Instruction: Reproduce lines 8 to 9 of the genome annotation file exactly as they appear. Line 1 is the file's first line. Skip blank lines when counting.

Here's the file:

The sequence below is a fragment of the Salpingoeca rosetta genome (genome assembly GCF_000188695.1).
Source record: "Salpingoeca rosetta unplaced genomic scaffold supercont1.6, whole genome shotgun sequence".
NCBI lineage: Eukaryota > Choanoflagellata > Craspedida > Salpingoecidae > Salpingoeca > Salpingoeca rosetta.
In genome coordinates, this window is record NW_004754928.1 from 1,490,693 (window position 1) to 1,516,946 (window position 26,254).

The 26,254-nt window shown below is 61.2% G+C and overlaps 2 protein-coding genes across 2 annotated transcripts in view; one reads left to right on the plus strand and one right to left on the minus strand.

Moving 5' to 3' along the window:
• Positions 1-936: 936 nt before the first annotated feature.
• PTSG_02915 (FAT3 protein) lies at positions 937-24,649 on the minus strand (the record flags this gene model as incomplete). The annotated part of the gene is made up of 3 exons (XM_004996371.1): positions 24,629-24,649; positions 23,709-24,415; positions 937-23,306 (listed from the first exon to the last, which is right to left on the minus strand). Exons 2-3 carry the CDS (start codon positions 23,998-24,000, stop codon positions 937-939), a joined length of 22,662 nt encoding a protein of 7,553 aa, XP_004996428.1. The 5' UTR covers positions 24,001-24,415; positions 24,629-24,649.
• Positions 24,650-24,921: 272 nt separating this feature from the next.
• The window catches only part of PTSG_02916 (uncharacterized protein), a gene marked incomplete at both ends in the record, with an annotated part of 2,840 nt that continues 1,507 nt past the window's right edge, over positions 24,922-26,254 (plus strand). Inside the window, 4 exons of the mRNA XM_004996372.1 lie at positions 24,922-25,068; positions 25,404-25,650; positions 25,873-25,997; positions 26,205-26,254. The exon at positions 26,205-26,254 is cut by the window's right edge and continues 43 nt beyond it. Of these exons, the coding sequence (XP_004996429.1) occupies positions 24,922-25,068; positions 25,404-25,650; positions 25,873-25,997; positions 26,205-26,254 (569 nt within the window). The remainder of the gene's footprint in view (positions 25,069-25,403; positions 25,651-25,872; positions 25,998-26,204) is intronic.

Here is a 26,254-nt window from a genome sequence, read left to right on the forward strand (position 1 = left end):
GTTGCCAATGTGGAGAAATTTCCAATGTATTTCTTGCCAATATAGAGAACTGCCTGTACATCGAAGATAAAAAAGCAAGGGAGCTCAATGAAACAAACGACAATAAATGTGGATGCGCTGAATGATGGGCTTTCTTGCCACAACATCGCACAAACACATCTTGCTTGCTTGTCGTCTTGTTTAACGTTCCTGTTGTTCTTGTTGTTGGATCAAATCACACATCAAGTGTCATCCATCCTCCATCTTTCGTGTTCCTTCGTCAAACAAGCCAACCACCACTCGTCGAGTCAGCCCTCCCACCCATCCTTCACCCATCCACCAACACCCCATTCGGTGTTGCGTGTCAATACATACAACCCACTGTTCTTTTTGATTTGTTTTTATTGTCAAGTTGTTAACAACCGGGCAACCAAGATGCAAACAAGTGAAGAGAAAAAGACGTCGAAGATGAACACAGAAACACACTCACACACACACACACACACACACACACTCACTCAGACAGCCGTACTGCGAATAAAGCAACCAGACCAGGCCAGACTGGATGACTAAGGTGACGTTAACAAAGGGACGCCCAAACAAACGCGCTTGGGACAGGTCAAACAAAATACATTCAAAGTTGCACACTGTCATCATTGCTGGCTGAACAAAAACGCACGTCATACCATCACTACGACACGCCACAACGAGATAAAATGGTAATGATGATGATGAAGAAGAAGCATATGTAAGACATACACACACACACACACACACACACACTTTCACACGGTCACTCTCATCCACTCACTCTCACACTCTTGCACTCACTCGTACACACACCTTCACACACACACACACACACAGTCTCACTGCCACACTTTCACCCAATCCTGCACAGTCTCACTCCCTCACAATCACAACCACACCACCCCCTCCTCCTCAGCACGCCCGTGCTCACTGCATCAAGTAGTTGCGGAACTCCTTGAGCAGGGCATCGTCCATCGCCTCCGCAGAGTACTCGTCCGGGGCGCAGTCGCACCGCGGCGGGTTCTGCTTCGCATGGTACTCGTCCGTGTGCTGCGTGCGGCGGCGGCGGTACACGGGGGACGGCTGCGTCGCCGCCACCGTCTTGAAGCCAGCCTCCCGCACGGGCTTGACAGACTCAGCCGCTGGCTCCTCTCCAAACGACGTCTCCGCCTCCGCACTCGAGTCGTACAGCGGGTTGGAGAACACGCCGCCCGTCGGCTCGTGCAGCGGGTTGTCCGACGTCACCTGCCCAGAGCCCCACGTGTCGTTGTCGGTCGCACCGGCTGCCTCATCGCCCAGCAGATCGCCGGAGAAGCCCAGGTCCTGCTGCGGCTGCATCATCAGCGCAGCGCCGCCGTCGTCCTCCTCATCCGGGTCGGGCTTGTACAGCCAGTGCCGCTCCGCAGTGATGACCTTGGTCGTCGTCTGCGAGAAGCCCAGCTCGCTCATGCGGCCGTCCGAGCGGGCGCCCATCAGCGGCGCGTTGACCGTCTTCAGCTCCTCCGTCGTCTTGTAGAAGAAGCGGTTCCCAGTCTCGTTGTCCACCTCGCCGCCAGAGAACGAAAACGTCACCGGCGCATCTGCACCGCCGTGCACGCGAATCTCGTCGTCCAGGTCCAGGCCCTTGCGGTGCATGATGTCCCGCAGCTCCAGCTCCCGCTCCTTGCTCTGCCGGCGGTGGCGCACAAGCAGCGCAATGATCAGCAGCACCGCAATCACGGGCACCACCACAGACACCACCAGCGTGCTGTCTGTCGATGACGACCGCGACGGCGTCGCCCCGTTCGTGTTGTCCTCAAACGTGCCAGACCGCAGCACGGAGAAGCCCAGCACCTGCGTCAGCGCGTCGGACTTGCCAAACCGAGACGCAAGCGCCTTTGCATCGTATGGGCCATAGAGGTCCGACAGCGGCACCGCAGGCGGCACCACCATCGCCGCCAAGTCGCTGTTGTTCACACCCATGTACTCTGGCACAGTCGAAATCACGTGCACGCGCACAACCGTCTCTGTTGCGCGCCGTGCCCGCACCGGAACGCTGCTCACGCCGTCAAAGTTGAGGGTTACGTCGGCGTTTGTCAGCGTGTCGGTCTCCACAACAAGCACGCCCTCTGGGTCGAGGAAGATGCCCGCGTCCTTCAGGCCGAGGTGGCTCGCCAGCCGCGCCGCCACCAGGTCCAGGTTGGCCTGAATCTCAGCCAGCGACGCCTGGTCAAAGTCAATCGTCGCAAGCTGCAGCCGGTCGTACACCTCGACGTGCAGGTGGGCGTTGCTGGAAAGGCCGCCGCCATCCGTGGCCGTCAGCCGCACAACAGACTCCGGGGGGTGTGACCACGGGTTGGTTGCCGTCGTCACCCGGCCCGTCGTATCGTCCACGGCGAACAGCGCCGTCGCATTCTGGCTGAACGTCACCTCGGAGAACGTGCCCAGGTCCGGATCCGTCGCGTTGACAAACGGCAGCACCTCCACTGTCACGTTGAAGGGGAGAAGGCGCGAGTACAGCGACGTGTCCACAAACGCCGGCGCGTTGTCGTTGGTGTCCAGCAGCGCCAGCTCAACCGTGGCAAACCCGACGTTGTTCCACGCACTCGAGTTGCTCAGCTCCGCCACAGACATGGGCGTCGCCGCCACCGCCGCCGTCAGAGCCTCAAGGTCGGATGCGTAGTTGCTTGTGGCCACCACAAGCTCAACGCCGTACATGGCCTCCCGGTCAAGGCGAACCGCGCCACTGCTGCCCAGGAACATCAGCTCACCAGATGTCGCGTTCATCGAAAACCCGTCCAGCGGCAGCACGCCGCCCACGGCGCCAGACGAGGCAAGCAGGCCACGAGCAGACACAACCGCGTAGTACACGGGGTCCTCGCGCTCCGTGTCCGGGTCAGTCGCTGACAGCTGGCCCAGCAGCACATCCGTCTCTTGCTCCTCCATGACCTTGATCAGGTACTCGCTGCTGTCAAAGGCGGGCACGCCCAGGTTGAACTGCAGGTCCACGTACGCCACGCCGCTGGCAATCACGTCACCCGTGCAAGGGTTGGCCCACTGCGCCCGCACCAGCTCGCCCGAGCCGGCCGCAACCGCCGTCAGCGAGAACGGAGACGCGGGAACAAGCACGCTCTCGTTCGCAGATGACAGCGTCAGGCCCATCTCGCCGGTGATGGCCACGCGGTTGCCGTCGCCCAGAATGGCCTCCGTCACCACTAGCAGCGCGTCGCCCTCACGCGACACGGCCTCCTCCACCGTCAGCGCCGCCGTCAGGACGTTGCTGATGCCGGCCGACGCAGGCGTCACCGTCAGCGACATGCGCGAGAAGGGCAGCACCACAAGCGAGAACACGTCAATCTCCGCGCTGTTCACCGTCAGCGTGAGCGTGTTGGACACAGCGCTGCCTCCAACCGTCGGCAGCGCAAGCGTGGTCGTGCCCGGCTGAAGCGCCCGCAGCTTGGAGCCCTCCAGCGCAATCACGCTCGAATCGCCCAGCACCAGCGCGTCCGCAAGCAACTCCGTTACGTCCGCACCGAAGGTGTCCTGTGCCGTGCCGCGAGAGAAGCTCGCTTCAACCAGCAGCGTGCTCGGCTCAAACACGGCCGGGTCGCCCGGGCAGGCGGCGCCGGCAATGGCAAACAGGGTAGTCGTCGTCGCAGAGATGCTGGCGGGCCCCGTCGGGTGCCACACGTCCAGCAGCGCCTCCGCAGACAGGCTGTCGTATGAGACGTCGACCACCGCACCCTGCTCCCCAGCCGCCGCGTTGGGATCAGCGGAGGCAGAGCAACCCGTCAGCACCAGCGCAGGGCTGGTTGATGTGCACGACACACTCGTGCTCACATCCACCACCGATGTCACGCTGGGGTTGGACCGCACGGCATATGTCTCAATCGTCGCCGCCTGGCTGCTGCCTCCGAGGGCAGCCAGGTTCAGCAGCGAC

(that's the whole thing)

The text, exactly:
• PTSG_02915 (FAT3 protein) lies at positions 937-24,649 on the minus strand (the record flags this gene model as incomplete). The annotated part of the gene is made up of 3 exons (XM_004996371.1): positions 24,629-24,649; positions 23,709-24,415; positions 937-23,306 (listed from the first exon to the last, which is right to left on the minus strand). Exons 2-3 carry the CDS (start codon positions 23,998-24,000, stop codon positions 937-939), a joined length of 22,662 nt encoding a protein of 7,553 aa, XP_004996428.1. The 5' UTR covers positions 24,001-24,415; positions 24,629-24,649.
• Positions 24,650-24,921: 272 nt separating this feature from the next.